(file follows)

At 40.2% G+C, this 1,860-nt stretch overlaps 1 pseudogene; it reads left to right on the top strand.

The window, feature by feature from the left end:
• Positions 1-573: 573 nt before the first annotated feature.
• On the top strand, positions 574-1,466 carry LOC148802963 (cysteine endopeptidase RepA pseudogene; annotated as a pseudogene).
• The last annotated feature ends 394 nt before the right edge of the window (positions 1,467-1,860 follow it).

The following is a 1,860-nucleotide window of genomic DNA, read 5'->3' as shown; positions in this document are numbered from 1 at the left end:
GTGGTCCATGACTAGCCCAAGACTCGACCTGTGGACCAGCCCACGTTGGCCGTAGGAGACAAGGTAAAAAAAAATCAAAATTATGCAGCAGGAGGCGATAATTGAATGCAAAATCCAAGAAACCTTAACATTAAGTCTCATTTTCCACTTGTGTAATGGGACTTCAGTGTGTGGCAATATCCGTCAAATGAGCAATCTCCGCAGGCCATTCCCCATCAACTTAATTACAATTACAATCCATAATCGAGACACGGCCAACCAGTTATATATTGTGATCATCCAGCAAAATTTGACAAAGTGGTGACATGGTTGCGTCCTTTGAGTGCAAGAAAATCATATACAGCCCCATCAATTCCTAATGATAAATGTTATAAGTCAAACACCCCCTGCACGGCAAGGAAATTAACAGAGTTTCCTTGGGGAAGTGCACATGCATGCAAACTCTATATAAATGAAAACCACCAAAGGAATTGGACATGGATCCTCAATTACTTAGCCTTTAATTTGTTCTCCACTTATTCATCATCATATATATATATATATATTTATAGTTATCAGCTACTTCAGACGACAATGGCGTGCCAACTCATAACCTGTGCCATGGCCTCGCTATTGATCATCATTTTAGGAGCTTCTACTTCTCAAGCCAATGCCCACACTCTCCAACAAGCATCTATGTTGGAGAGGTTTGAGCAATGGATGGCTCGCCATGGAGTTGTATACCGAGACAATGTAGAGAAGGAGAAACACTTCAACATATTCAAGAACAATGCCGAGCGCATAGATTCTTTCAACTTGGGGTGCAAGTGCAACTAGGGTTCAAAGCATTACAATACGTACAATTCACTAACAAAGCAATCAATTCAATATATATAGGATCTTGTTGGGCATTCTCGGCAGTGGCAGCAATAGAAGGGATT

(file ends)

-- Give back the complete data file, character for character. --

At 40.2% G+C, this 1,860-nt stretch overlaps 1 pseudogene; it reads left to right on the top strand.

The window, feature by feature from the left end:
• Positions 1-573: 573 nt before the first annotated feature.
• On the top strand, positions 574-1,466 carry LOC148802963 (cysteine endopeptidase RepA pseudogene; annotated as a pseudogene).
• The last annotated feature ends 394 nt before the right edge of the window (positions 1,467-1,860 follow it).

The following is a 1,860-nucleotide window of genomic DNA, read 5'->3' as shown; positions in this document are numbered from 1 at the left end:
GTGGTCCATGACTAGCCCAAGACTCGACCTGTGGACCAGCCCACGTTGGCCGTAGGAGACAAGGTAAAAAAAAATCAAAATTATGCAGCAGGAGGCGATAATTGAATGCAAAATCCAAGAAACCTTAACATTAAGTCTCATTTTCCACTTGTGTAATGGGACTTCAGTGTGTGGCAATATCCGTCAAATGAGCAATCTCCGCAGGCCATTCCCCATCAACTTAATTACAATTACAATCCATAATCGAGACACGGCCAACCAGTTATATATTGTGATCATCCAGCAAAATTTGACAAAGTGGTGACATGGTTGCGTCCTTTGAGTGCAAGAAAATCATATACAGCCCCATCAATTCCTAATGATAAATGTTATAAGTCAAACACCCCCTGCACGGCAAGGAAATTAACAGAGTTTCCTTGGGGAAGTGCACATGCATGCAAACTCTATATAAATGAAAACCACCAAAGGAATTGGACATGGATCCTCAATTACTTAGCCTTTAATTTGTTCTCCACTTATTCATCATCATATATATATATATATATTTATAGTTATCAGCTACTTCAGACGACAATGGCGTGCCAACTCATAACCTGTGCCATGGCCTCGCTATTGATCATCATTTTAGGAGCTTCTACTTCTCAAGCCAATGCCCACACTCTCCAACAAGCATCTATGTTGGAGAGGTTTGAGCAATGGATGGCTCGCCATGGAGTTGTATACCGAGACAATGTAGAGAAGGAGAAACACTTCAACATATTCAAGAACAATGCCGAGCGCATAGATTCTTTCAACTTGGGGTGCAAGTGCAACTAGGGTTCAAAGCATTACAATACGTACAATTCACTAACAAAGCAATCAATTCAATATATATAGGATCTTGTTGGGCATTCTCGGCAGTGGCAGCAATAGAAGGGATT